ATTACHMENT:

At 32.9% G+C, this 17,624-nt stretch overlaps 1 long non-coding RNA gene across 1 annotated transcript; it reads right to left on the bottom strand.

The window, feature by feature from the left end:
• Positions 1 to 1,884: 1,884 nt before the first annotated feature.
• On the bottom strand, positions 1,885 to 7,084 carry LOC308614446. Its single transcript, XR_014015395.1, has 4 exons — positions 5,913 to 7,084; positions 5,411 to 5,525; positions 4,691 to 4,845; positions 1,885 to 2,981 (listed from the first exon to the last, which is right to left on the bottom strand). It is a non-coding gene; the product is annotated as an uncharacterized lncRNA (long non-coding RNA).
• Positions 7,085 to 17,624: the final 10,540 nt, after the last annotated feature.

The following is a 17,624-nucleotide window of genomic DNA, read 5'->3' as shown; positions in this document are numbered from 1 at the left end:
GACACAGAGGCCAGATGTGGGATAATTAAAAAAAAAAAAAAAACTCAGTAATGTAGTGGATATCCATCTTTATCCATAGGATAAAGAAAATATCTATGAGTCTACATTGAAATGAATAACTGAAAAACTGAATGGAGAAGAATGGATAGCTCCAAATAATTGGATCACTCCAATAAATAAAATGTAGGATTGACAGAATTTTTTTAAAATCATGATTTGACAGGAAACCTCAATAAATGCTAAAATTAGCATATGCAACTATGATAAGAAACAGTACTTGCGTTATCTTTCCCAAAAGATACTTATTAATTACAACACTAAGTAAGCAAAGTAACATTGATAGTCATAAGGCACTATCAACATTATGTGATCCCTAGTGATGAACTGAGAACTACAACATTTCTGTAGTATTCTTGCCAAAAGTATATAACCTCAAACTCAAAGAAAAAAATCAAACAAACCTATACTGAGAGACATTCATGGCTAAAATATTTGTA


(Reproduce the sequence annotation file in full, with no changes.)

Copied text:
At 32.9% G+C, this 17,624-nt stretch overlaps 1 long non-coding RNA gene across 1 annotated transcript; it reads right to left on the bottom strand.

The window, feature by feature from the left end:
• Positions 1 to 1,884: 1,884 nt before the first annotated feature.
• On the bottom strand, positions 1,885 to 7,084 carry LOC308614446. Its single transcript, XR_014015395.1, has 4 exons — positions 5,913 to 7,084; positions 5,411 to 5,525; positions 4,691 to 4,845; positions 1,885 to 2,981 (listed from the first exon to the last, which is right to left on the bottom strand). It is a non-coding gene; the product is annotated as an uncharacterized lncRNA (long non-coding RNA).
• Positions 7,085 to 17,624: the final 10,540 nt, after the last annotated feature.

The following is a 17,624-nucleotide window of genomic DNA, read 5'->3' as shown; positions in this document are numbered from 1 at the left end:
GACACAGAGGCCAGATGTGGGATAATTAAAAAAAAAAAAAAAACTCAGTAATGTAGTGGATATCCATCTTTATCCATAGGATAAAGAAAATATCTATGAGTCTACATTGAAATGAATAACTGAAAAACTGAATGGAGAAGAATGGATAGCTCCAAATAATTGGATCACTCCAATAAATAAAATGTAGGATTGACAGAATTTTTTTAAAATCATGATTTGACAGGAAACCTCAATAAATGCTAAAATTAGCATATGCAACTATGATAAGAAACAGTACTTGCGTTATCTTTCCCAAAAGATACTTATTAATTACAACACTAAGTAAGCAAAGTAACATTGATAGTCATAAGGCACTATCAACATTATGTGATCCCTAGTGATGAACTGAGAACTACAACATTTCTGTAGTATTCTTGCCAAAAGTATATAACCTCAAACTCAAAGAAAAAAATCAAACAAACCTATACTGAGAGACATTCATGGCTAAAATATTTGTA